Cancer progression and tumor cell motility are associated with the FGFR4 Arg(388) allele.
ABSTRACT Expression analysis of genes encoding components of the phosphotyrosine signaling system by cDNA array hybridization revealed elevated levels of FGFR4 transcripts in several mammary carcinoma cell lines. In the FGFR4 gene transcript from MDA-MB-453 mammary carcinoma cells, a G to A conversion was discovered that results in the substitution of glycine by arginine at position 388 in the transmembrane domain of the receptor. The Arg(388) allele was also found in cell lines derived from a variety of other tumor types as well as in the germ-line of cancer patients and healthy individuals. Analysis of three geographically separated groups indicated that it occurs in approximately 50% of the human population. Investigation of the clinical data of 84 breast cancer patients revealed that homo- or heterozygous carriers of the Arg(388) allele had a significantly reduced disease-free survival time (P = 0.01) within a median follow-up of 62 months. Moreover, the FGFR4 Arg(388) allele was associated with early lymph node metastasis and advanced tumor-node-metastasis (TNM) stage in 82 colon cancer patients. Consistent with this finding, MDA-MB-231 mammary tumor cells expressing FGFR4 Arg(388) exhibited increased motility relative to cells expressing the FGFR4 Gly(388) isotype. Our results support the conclusion that the FGFR4 Arg(388) allele represents a determinant that is innocuous in healthy individuals but predisposes cancer patients for significantly accelerated disease progression.
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ABSTRACT: Autosomal dominant disorders of skeletal and cranial development have been linked to fibroblast growth factor receptor (FGFR) 2 and FGFR3. Here we report two identical mutations in FGFR2 that cause craniosynostosis syndromes, Crouzon, Apert, and Pfeiffer in gastric carcinoma. A missense mutation (Ser267Pro) in exon IIIa and a splice site mutation (940-2A-->G) in exon IIIc were detected in gastric cancer patients. Interestingly, these heterozygous somatic mutations are identical to the germinal activating mutations in FGFR2 reported previously in craniosynostosis syndromes. In addition, the two novel mutations of FGFR3 in colorectal carcinomas were identified. All identified mutations occurred at highly conserved sequences, not only in the FGFR family of molecules, but also throughout evolution and clustered in the immunoglobulin-like loop-III domain, highlighting the functional importance of this domain. Our results indicate that FGFR2 and FGFR3, in addition to their potential role in skeletal dysplasias, play an important role in tumorigenesis.Cancer Research 05/2001; 61(9):3541-3. · 8.65 Impact Factor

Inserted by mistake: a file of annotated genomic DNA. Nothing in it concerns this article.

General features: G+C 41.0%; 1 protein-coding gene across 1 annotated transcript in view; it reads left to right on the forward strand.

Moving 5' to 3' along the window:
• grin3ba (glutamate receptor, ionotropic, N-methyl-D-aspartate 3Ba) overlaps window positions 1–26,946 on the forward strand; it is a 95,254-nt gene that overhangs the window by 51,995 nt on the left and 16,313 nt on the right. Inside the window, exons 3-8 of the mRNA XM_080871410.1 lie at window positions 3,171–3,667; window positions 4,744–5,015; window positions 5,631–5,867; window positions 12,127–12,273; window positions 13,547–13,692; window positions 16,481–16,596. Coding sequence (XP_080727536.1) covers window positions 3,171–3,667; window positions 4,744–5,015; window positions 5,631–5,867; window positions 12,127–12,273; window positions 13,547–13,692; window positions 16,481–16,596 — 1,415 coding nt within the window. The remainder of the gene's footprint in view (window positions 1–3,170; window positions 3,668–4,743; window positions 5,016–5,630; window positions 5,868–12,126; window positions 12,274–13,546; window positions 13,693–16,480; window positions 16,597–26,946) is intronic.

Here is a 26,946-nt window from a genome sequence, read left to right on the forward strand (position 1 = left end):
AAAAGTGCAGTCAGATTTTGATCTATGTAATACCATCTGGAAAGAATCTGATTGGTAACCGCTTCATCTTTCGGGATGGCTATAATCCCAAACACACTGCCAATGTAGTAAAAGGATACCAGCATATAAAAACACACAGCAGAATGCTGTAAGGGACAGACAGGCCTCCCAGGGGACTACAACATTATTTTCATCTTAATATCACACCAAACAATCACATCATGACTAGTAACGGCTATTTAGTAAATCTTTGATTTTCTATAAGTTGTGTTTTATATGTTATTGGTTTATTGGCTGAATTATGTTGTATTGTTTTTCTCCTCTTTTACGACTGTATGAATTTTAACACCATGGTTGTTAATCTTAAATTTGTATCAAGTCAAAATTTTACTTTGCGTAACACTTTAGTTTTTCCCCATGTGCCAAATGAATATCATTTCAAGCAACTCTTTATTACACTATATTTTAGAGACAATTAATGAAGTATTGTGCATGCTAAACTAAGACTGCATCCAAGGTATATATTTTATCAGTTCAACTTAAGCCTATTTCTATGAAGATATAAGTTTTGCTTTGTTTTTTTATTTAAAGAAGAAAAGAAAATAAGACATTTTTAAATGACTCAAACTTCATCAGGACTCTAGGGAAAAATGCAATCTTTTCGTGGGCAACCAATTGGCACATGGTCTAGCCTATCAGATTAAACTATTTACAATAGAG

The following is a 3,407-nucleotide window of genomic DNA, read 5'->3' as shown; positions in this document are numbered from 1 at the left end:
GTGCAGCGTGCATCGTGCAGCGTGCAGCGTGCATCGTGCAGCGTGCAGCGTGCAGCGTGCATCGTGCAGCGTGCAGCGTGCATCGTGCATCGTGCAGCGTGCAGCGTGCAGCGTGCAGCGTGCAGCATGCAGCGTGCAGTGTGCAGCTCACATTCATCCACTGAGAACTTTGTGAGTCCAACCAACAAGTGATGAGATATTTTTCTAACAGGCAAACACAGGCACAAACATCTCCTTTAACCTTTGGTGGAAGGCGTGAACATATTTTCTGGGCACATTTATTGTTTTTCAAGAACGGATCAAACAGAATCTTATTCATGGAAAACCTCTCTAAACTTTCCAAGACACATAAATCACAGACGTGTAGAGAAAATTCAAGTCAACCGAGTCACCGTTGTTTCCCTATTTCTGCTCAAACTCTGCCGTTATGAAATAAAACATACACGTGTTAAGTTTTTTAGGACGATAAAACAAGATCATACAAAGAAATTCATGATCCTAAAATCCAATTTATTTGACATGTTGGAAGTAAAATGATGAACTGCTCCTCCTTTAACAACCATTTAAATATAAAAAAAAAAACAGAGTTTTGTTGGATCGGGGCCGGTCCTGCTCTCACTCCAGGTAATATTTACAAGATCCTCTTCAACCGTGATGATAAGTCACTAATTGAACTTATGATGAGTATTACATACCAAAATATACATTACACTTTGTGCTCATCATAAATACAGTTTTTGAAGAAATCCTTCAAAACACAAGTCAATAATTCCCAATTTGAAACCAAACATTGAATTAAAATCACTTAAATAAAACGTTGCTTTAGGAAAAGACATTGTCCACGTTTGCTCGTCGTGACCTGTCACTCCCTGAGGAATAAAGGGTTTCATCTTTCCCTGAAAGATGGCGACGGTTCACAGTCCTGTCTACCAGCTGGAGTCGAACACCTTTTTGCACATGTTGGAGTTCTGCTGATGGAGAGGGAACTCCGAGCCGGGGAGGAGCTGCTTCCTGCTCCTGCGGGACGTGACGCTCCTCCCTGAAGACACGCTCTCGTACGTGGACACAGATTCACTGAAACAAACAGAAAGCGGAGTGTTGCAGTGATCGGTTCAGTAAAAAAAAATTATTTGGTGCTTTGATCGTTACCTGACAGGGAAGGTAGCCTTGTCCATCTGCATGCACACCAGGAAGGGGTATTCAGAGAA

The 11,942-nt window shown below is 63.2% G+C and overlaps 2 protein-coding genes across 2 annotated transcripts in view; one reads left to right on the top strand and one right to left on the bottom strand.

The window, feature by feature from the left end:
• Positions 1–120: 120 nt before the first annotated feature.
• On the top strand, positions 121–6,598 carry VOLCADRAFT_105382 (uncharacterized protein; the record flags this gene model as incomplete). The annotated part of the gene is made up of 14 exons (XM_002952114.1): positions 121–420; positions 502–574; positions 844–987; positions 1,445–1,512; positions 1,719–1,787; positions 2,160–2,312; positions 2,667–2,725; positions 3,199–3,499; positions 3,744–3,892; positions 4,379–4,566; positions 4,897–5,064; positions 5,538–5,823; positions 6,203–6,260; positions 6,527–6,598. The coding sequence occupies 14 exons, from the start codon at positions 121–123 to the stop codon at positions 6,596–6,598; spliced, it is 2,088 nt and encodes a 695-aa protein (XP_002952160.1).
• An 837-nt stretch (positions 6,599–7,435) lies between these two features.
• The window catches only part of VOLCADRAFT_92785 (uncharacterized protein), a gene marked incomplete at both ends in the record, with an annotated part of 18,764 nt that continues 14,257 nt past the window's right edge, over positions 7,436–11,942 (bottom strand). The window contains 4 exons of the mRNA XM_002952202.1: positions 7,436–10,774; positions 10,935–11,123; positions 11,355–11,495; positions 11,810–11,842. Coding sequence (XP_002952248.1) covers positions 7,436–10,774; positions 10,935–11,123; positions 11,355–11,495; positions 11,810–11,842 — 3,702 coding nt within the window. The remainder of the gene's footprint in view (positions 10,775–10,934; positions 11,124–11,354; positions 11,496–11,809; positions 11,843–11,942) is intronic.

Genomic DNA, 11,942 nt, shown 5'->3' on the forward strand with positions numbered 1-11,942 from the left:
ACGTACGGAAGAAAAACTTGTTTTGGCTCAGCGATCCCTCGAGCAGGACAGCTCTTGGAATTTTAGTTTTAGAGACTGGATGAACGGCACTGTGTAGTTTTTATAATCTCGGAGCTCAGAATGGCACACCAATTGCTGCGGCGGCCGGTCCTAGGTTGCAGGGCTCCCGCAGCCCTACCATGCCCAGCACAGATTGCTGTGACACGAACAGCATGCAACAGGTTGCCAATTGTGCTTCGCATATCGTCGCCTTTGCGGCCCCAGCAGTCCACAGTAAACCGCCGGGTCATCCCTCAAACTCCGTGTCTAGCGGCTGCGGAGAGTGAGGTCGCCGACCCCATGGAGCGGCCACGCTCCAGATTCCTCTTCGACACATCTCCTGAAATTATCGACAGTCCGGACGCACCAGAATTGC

- JNCI Journal of the National Cancer Institute 01/2001; 92(23):1947. · 14.34 Impact Factor
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ABSTRACT: Effective methods are needed to identify and isolate those genes that are differentially expressed in various cells or under altered conditions. This report describes a method to separate and clone individual messenger RNAs (mRNAs) by means of the polymerase chain reaction. The key element is to use a set of oligonucleotide primers, one being anchored to the polyadenylate tail of a subset of mRNAs, the other being short and arbitrary in sequence so that it anneals at different positions relative to the first primer. The mRNA subpopulations defined by these primer pairs were amplified after reverse transcription and resolved on a DNA sequencing gel. When multiple primer sets were used, reproducible patterns of amplified complementary DNA fragments were obtained that showed strong dependence on sequence specificity of either primer.Science 09/1992; 257(5072):967-71. · 31.03 Impact Factor